Sir Edward Coke (pronounced "cook") (1 February 1552–3 September 1634), was an early English colonial entrepreneur and jurist whose writings on the English common law were the definitive legal texts for some 300 years.
Coke was born at Mileham, Norfolk, the son of a London barrister from a Norfolk family. He was educated at Norwich School, and then Trinity College, Cambridge.
He became a Member of Parliament in 1589, Speaker of the House of Commons in 1592 and was appointed England's Attorney General in 1593, a post for which he was in competition with his rival Sir Francis Bacon. During this period, he was a zealous prosecutor of Sir Walter Raleigh and of the Gunpowder Plot conspirators. He was appointed Chief Justice of the Court of Common Pleas in 1606. In 1613, he was elevated to Chief Justice of the King's Bench, where he continued his defense of the English common law against the encroachment by the ecclesiastical hierarchy, local courts controlled by the aristocracy, and meddling by the King.
Bacon encouraged the King to remove Coke as Chief Justice in 1616, for refusing to hold a case in abeyance until the King could give his own opinion in it. In 1620 Coke became an MP again, and proved so troublesome to the crown that he was imprisoned, along with other Parliamentary leaders, for six months. In 1628, he was one of the drafters of the Petition of Right.
In 1606, Coke apparently helped write the charter of the Virginia Company, a private venture granted a royal charter to found settlements in North America. He became director of the London Company, one of the two branches of the Virginia Company.
One of Coke's greatest contributions to the law was to interpret Magna Carta to apply not only to the protection of nobles but to all subjects of the crown equally, which effectively established the law as a guarantor of rights among all subjects, even against Parliament and the King. He famously asserted: "Magna Carta is such a fellow, that he will have no sovereign."
Among his most famous cases, Coke wrote Dr. Bonham's Case, which has been much argued about by historians but which is seen by lawyers as the origin of judicial review of legislation. Coke's opinion in Calvin's Case established that subjects of Scotland born after King James VI became James I of England could hold land in England as well as in Scotland, because both Scots and Englishmen owed allegiance to the same king. This case would be important in supporting the idea that English colonists in North America would have the rights of Englishmen. He also wrote Semayne's Case, the origin of many of the rights to freedom from arbitrary searches; the Case of the Monopolies, important in anti-trust; Sutton's Hospital, a seminal case in corporations law; and William Aldred's Case, which may be the birth of environmental law. Published after his death, the Prohibitions del Roi detail his discussion with the King in which he (briefly) convinced a reluctant James that the law is based on "artificial reason" and must be left to lawyers to decide, rather than to the monarch.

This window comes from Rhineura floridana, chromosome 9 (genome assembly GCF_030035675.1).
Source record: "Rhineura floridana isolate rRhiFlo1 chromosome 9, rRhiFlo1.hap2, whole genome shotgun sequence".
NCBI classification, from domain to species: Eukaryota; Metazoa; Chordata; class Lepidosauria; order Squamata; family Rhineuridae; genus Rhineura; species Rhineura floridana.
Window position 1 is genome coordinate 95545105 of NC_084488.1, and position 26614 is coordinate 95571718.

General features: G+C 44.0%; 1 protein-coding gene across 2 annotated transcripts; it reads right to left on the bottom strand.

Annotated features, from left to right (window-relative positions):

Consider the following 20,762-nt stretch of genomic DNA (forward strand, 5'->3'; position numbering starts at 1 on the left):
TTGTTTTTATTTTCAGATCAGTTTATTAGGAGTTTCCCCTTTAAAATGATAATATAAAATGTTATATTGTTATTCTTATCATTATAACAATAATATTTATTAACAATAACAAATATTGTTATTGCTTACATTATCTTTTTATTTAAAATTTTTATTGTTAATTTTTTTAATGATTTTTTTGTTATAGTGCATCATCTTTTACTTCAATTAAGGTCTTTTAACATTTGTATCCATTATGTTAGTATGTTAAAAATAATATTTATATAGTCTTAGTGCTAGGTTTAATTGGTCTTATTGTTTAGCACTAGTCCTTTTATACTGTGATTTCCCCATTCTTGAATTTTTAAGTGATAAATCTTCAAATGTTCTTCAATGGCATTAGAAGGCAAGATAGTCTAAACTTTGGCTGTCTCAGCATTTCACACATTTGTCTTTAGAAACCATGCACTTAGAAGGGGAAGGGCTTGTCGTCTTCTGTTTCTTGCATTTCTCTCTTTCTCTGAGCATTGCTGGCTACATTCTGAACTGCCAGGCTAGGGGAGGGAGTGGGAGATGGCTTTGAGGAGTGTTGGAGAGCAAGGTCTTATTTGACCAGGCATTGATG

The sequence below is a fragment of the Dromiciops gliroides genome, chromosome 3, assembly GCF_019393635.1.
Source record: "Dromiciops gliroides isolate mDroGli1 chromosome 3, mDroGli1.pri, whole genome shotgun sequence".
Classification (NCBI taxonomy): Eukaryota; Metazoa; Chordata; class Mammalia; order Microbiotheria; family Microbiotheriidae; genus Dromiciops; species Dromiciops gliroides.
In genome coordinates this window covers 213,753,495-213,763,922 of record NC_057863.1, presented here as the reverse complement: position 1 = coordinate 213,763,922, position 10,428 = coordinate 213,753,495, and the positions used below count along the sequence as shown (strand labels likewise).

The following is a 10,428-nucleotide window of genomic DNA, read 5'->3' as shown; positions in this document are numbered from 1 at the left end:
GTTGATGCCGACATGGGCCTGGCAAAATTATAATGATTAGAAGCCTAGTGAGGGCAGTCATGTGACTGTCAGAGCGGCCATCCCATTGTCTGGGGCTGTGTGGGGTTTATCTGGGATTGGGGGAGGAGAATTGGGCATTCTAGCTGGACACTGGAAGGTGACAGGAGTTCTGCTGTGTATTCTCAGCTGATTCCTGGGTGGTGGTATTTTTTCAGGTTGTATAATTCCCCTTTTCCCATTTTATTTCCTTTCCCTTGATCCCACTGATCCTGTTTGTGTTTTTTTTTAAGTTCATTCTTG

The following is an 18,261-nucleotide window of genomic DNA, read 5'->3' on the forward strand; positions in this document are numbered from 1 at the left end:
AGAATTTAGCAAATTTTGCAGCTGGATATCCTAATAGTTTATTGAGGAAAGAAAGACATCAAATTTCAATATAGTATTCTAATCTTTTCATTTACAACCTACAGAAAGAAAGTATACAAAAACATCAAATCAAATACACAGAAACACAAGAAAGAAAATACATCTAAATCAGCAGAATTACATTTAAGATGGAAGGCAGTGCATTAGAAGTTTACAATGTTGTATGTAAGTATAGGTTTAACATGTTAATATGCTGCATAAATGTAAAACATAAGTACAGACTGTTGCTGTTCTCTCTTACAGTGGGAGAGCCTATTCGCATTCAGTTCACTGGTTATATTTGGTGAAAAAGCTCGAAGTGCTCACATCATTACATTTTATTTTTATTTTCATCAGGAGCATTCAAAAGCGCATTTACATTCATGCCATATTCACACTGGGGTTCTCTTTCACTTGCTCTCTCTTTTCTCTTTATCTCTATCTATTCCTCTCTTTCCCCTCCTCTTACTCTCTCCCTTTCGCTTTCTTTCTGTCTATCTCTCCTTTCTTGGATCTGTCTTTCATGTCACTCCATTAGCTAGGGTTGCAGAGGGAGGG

Copies of Coke's writings arrived in North America on the Mayflower in 1620, and every lawyer in the English colonies and early United States was trained from Coke's books, particularly his Reports and Institutes (see #References section below), the most famous of which was his property book, The First Institute of the Lawes of England, or a Commentary on Littleton. Both John Adams and Patrick Henry argued from Coke treatises to support their revolutionary positions against the Mother Country in the 1770s.
Under Coke's leadership, in 1628 the House of Commons forced Charles I of England to accept Coke's Petition of Right by withholding the revenues the king wanted until he capitulated. The Petition of Right was the forerunner of the English Bill of Rights and the U.S. Bill of Rights.
The Delta Chi Fraternity considers Sir Edward Coke as its Spiritual Founder.
Sir Thomas Fleming
|Lord Chief Justice
|Speaker of the House of Commons
Sir Christopher Yelverton